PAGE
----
I begin with this article, a series of small writings on photography. Based on my working method, and my experience. In this series of “lessons”, although I prefer to call them “chitchat”, we will talk about various aspects of photography; darkroom, shot, from black and white to colour.
In this our first chitchat, we will talk about something that few photographers know and use, development by inspection. A rather common method in the past, and which is still used today by some photographer.
Many people have approached photography, after a darkroom printing experience, remaining fascinated by the appearance of the image on paper, during development. I think how mysterious and fascinating it is to see our image, appear on our opalescent sheet of film. A vision from the shot to the final print.
Personally, I learned the use of inspection development from Paula Chamlee and her husband Michael A. Smith. Before him, Edward Weston used this technique, and if it was good for him, it’s fine with me too.
Inspection development is based on determining the density of the negative, inspecting the negative in green light. It is a technique that can be used with almost all developments. Surely he finds his point of perfection with pyrogallol developments. Pyrogallol helps to behave like a mild desensitizer, but also because it is a surface development, and does not develop in
Despite his venerable age, being one of the oldest development agents, he still manages to be an excellent development agent. Also with modern films, adapting very well also to the various T-grain or core-shell crystal.
For inspection development, we need a green safety light, which features a Kodak Wratten # 3 filter and a 15watt bulb. The safety light should be kept about a meter from the developing tray. The development is carried out in a basin. I recommend having a pedal to turn on the green light so that you will not have problems in the management of the light, and surely we will not forget it turned on … It is possible, for the development by inspection, to use an infrared visor instead of the green light work certainly becomes more comfortable, but the cost of a good viewer is quite high.
You will have to have four trays in sequence. The first with water for the pre-bath, the second with the development, third with the stop and the last with the fixing. The water pre-bath time of the films before the development is 2 minutes. This time is enough to let the water enter the emulsion, helping us to have a more uniform development; not only that, it will help us not to make the films stick together. Lately, I’ve read on some forums that the pre-bathroom would be better not to do it. I have never had any problems and so I will continue to use it and recommend it, especially in tray development.
As soon as the films have been moved from the bath with water to the development, the agitation must be rather fast the first minute; after which the movement will be slow and steady. Every 3 minutes all the films will be turned 180 degrees so that the agitation is more uniform. At about 7-8 minutes the inspection of the negatives begins, at which point the negative is developed for about 75%. The negative is not inspected from the emulsion side but from the opposite side. If we did it on the emulsion side, we will see an extremely dense negative after just a few minutes of development. The inspection from the base support, in reflected light, will provide us with the right view. We will see an opalescent surface and …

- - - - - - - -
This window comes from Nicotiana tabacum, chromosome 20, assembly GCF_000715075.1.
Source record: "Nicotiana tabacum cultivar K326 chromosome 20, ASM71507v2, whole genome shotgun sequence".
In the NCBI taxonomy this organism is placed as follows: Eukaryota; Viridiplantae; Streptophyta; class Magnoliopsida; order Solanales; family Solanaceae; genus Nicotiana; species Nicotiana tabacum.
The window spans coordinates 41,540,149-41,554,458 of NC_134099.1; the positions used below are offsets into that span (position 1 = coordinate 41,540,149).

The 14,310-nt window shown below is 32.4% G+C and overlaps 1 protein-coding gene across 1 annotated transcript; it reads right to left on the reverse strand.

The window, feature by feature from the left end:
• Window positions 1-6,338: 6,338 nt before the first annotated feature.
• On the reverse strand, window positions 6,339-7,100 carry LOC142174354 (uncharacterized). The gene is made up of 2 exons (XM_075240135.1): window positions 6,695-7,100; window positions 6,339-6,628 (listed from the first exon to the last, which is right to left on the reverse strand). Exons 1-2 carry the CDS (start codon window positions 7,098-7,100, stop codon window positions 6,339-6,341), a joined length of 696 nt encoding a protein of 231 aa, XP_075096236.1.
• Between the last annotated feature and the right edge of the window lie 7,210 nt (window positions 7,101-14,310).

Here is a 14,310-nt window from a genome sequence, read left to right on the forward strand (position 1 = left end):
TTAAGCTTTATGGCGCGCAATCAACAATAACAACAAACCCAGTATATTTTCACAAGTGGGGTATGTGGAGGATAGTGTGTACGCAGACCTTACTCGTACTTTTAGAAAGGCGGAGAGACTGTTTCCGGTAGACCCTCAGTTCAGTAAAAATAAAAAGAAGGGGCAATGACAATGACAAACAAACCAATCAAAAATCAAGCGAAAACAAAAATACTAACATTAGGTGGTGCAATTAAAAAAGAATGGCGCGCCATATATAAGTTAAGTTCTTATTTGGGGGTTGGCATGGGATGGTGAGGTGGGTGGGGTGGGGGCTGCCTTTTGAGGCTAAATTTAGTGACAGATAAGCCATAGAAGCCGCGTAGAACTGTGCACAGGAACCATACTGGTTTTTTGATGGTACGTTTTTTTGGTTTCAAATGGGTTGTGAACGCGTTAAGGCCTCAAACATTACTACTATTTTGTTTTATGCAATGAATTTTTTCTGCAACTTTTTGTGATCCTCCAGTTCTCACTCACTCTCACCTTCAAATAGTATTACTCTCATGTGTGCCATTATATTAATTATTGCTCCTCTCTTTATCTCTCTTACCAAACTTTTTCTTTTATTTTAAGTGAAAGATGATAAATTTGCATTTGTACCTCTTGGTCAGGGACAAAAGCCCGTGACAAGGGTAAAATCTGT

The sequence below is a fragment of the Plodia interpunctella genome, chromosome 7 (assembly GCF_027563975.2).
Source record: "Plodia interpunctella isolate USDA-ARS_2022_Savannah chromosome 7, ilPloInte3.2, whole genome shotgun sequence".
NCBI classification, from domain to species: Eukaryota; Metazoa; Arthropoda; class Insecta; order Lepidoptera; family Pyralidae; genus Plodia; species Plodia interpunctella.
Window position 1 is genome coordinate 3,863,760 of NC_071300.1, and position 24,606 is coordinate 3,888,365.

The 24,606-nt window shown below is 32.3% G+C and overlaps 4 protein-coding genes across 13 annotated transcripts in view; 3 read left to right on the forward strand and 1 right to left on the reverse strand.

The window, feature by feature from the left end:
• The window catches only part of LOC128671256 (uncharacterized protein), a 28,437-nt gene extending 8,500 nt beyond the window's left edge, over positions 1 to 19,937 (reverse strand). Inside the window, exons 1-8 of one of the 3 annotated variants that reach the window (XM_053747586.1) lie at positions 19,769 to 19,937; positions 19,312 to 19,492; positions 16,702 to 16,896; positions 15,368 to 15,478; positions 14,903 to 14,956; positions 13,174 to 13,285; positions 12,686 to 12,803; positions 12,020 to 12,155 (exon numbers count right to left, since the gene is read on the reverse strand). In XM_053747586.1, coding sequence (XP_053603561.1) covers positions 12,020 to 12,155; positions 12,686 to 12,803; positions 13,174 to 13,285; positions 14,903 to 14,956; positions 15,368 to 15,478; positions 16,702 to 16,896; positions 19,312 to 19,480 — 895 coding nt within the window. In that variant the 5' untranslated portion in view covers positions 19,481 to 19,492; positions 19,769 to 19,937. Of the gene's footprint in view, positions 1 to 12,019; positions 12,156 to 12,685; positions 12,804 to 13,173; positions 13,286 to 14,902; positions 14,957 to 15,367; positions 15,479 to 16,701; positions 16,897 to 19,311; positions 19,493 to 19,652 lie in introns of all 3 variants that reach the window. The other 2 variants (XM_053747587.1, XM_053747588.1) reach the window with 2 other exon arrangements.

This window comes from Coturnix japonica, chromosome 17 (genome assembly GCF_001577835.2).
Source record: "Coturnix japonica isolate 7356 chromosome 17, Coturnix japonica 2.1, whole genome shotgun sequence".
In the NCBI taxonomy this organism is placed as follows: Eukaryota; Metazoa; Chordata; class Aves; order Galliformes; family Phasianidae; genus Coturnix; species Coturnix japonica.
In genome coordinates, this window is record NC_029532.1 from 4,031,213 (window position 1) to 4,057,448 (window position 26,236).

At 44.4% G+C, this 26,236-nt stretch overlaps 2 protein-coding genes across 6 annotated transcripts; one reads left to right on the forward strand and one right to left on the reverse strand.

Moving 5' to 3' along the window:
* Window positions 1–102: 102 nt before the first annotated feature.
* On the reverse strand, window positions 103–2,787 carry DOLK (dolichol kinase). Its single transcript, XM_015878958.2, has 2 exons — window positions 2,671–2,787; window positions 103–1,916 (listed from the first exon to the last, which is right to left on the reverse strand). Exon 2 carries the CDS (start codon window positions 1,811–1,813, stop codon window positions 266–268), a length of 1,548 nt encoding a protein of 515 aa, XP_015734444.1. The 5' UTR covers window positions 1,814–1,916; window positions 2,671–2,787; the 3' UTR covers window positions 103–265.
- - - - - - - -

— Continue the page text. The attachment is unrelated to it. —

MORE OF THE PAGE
… Then what to look at?
What to watch, at the beginning it will not be so easy, but with little evidence, you will be able to understand the negative. We will have to look for dark spots on our negative, which are quite dense, but which still let some light pass. If we have difficulty in evaluating the highlights, we can help ourselves by placing a finger, between the negative and the light; if the highlights have the same density, the latter will be right. Obviously, in this case, we will look for transmitted light. How right it will look to us we can pass our negative into the stop bath.
Using pyrogallol development, the stop bath should not be very aggressive. Only water can be used, but I prefer a very dilute solution of acetic acid. Development stops immediately; minimizing the problem of small explosions on the emulsion. A too acid stop bath creates this problem, which will then lead us to have to prune our print a lot or to retouch the negative.
The fixing can be both neutral and acid, being a tanning development, acid fixing tends to eliminate part of the negative colouring. I still recommend an acid fixing, even if a part of the colo
And then in the end ….
Why choose inspection development, which has little scientific, but very abstract. I believe that this type of work in the darkroom allows a creative approach to one’s work, not that being “photographic scientists” is less creative. But from my point of view, I find that inspection development creates that interesting pathos between success and failure. Surely it leads you to a deep awareness of your way of working, of the material you use, when you shoot you really have in mind what you can get from the press. This is not pre-visualization, but knowledge. Last but not least, it’s fun.
|Sodium Bisulfite||10 g.|
|Potassium Bromide sol.10%||11 cc|
|Water to make||1 Liter|
|Mix at 25° centigrade|
|Sodium Sulfite||105 g.|
|Water to make||1 Liter|
|Mix at room temperature|
|Sodium Carbonate||80 g.|
|Water to makle||1 Lite|
|Mix at 25° centigrade|
|For use : 1:1:1:7|
For extreme contrast subjectes : 2:1:1:15
|Start to inspection at 8 minutes|